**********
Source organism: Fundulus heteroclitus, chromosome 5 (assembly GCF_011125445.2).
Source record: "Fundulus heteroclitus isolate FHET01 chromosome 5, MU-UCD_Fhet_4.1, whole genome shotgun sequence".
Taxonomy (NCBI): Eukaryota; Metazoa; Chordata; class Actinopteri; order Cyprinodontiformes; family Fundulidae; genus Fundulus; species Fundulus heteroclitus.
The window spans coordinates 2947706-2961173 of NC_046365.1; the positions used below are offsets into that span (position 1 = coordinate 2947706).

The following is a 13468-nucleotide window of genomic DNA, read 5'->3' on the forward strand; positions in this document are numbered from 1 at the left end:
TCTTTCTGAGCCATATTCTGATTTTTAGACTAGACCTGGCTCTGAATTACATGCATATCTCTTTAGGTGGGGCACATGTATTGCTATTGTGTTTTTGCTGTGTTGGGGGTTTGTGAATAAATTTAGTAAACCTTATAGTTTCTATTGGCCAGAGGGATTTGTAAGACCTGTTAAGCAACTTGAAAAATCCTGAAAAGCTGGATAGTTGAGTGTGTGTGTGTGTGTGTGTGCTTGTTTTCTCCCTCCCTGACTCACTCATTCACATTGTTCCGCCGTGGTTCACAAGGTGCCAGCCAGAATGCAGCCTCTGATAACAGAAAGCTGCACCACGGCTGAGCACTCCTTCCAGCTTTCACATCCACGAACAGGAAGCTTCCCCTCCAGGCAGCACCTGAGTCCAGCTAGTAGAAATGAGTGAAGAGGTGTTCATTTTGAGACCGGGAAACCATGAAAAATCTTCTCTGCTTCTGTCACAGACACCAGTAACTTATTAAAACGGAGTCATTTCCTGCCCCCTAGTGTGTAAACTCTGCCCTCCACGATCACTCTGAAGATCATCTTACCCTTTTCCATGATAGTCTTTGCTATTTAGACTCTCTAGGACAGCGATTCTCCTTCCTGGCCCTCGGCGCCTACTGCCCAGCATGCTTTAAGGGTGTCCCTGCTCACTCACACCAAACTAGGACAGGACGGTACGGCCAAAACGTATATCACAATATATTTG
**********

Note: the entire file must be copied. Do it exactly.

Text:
Source organism: Fundulus heteroclitus, chromosome 5 (assembly GCF_011125445.2).
Source record: "Fundulus heteroclitus isolate FHET01 chromosome 5, MU-UCD_Fhet_4.1, whole genome shotgun sequence".
Taxonomy (NCBI): Eukaryota; Metazoa; Chordata; class Actinopteri; order Cyprinodontiformes; family Fundulidae; genus Fundulus; species Fundulus heteroclitus.
The window spans coordinates 2947706-2961173 of NC_046365.1; the positions used below are offsets into that span (position 1 = coordinate 2947706).

The following is a 13468-nucleotide window of genomic DNA, read 5'->3' on the forward strand; positions in this document are numbered from 1 at the left end:
TCTTTCTGAGCCATATTCTGATTTTTAGACTAGACCTGGCTCTGAATTACATGCATATCTCTTTAGGTGGGGCACATGTATTGCTATTGTGTTTTTGCTGTGTTGGGGGTTTGTGAATAAATTTAGTAAACCTTATAGTTTCTATTGGCCAGAGGGATTTGTAAGACCTGTTAAGCAACTTGAAAAATCCTGAAAAGCTGGATAGTTGAGTGTGTGTGTGTGTGTGTGTGCTTGTTTTCTCCCTCCCTGACTCACTCATTCACATTGTTCCGCCGTGGTTCACAAGGTGCCAGCCAGAATGCAGCCTCTGATAACAGAAAGCTGCACCACGGCTGAGCACTCCTTCCAGCTTTCACATCCACGAACAGGAAGCTTCCCCTCCAGGCAGCACCTGAGTCCAGCTAGTAGAAATGAGTGAAGAGGTGTTCATTTTGAGACCGGGAAACCATGAAAAATCTTCTCTGCTTCTGTCACAGACACCAGTAACTTATTAAAACGGAGTCATTTCCTGCCCCCTAGTGTGTAAACTCTGCCCTCCACGATCACTCTGAAGATCATCTTACCCTTTTCCATGATAGTCTTTGCTATTTAGACTCTCTAGGACAGCGATTCTCCTTCCTGGCCCTCGGCGCCTACTGCCCAGCATGCTTTAAGGGTGTCCCTGCTCACTCACACCAAACTAGGACAGGACGGTACGGCCAAAACGTATATCACAATATATTTG